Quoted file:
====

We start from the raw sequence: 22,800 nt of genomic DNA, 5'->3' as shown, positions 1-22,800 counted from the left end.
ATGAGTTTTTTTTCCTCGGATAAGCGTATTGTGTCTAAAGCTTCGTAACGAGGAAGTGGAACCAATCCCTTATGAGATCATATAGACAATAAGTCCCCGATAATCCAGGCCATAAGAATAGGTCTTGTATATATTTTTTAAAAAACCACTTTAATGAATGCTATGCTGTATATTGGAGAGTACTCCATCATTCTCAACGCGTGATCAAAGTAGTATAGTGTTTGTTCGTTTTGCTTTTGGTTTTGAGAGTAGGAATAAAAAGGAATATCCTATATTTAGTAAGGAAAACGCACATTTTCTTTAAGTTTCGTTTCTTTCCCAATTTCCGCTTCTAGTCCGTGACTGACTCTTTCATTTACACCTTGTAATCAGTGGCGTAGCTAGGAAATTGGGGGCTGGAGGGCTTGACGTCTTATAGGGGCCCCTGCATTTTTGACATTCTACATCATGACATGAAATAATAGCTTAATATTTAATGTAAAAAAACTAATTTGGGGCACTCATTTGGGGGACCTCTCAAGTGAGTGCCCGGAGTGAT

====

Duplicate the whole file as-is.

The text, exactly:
We start from the raw sequence: 22,800 nt of genomic DNA, 5'->3' as shown, positions 1-22,800 counted from the left end.
ATGAGTTTTTTTTCCTCGGATAAGCGTATTGTGTCTAAAGCTTCGTAACGAGGAAGTGGAACCAATCCCTTATGAGATCATATAGACAATAAGTCCCCGATAATCCAGGCCATAAGAATAGGTCTTGTATATATTTTTTAAAAAACCACTTTAATGAATGCTATGCTGTATATTGGAGAGTACTCCATCATTCTCAACGCGTGATCAAAGTAGTATAGTGTTTGTTCGTTTTGCTTTTGGTTTTGAGAGTAGGAATAAAAAGGAATATCCTATATTTAGTAAGGAAAACGCACATTTTCTTTAAGTTTCGTTTCTTTCCCAATTTCCGCTTCTAGTCCGTGACTGACTCTTTCATTTACACCTTGTAATCAGTGGCGTAGCTAGGAAATTGGGGGCTGGAGGGCTTGACGTCTTATAGGGGCCCCTGCATTTTTGACATTCTACATCATGACATGAAATAATAGCTTAATATTTAATGTAAAAAAACTAATTTGGGGCACTCATTTGGGGGACCTCTCAAGTGAGTGCCCGGAGTGAT